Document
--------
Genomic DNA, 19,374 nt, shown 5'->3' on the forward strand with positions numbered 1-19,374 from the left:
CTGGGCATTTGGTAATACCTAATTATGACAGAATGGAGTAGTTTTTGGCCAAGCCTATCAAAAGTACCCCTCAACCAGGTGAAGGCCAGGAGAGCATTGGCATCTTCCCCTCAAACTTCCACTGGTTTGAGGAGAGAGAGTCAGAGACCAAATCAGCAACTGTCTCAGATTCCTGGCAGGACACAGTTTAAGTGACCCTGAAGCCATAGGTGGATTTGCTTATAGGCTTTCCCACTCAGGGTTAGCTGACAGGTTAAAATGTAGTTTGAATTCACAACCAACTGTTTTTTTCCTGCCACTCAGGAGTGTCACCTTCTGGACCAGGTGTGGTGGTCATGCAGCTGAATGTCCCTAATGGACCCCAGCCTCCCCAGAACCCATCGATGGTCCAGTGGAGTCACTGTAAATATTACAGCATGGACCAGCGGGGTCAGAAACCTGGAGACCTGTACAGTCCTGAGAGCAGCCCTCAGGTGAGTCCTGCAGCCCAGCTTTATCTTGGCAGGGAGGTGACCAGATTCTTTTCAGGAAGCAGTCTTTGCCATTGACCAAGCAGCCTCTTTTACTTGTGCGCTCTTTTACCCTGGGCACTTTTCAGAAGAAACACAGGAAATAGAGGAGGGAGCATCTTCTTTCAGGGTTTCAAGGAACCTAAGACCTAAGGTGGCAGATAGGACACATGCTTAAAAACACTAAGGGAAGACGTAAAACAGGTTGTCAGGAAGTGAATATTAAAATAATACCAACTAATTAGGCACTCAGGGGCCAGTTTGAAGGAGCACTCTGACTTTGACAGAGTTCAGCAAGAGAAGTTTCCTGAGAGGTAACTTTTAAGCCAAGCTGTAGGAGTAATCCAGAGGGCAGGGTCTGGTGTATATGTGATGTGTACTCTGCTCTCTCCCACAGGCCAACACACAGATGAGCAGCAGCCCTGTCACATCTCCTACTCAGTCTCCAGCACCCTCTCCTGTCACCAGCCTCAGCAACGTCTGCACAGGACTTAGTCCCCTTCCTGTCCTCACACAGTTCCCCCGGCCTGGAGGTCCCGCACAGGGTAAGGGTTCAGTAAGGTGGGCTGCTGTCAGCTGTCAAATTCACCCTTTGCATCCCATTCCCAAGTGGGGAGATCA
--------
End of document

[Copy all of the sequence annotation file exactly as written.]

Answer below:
Genomic DNA, 19,374 nt, shown 5'->3' on the forward strand with positions numbered 1-19,374 from the left:
CTGGGCATTTGGTAATACCTAATTATGACAGAATGGAGTAGTTTTTGGCCAAGCCTATCAAAAGTACCCCTCAACCAGGTGAAGGCCAGGAGAGCATTGGCATCTTCCCCTCAAACTTCCACTGGTTTGAGGAGAGAGAGTCAGAGACCAAATCAGCAACTGTCTCAGATTCCTGGCAGGACACAGTTTAAGTGACCCTGAAGCCATAGGTGGATTTGCTTATAGGCTTTCCCACTCAGGGTTAGCTGACAGGTTAAAATGTAGTTTGAATTCACAACCAACTGTTTTTTTCCTGCCACTCAGGAGTGTCACCTTCTGGACCAGGTGTGGTGGTCATGCAGCTGAATGTCCCTAATGGACCCCAGCCTCCCCAGAACCCATCGATGGTCCAGTGGAGTCACTGTAAATATTACAGCATGGACCAGCGGGGTCAGAAACCTGGAGACCTGTACAGTCCTGAGAGCAGCCCTCAGGTGAGTCCTGCAGCCCAGCTTTATCTTGGCAGGGAGGTGACCAGATTCTTTTCAGGAAGCAGTCTTTGCCATTGACCAAGCAGCCTCTTTTACTTGTGCGCTCTTTTACCCTGGGCACTTTTCAGAAGAAACACAGGAAATAGAGGAGGGAGCATCTTCTTTCAGGGTTTCAAGGAACCTAAGACCTAAGGTGGCAGATAGGACACATGCTTAAAAACACTAAGGGAAGACGTAAAACAGGTTGTCAGGAAGTGAATATTAAAATAATACCAACTAATTAGGCACTCAGGGGCCAGTTTGAAGGAGCACTCTGACTTTGACAGAGTTCAGCAAGAGAAGTTTCCTGAGAGGTAACTTTTAAGCCAAGCTGTAGGAGTAATCCAGAGGGCAGGGTCTGGTGTATATGTGATGTGTACTCTGCTCTCTCCCACAGGCCAACACACAGATGAGCAGCAGCCCTGTCACATCTCCTACTCAGTCTCCAGCACCCTCTCCTGTCACCAGCCTCAGCAACGTCTGCACAGGACTTAGTCCCCTTCCTGTCCTCACACAGTTCCCCCGGCCTGGAGGTCCCGCACAGGGTAAGGGTTCAGTAAGGTGGGCTGCTGTCAGCTGTCAAATTCACCCTTTGCATCCCATTCCCAAGTGGGGAGATCA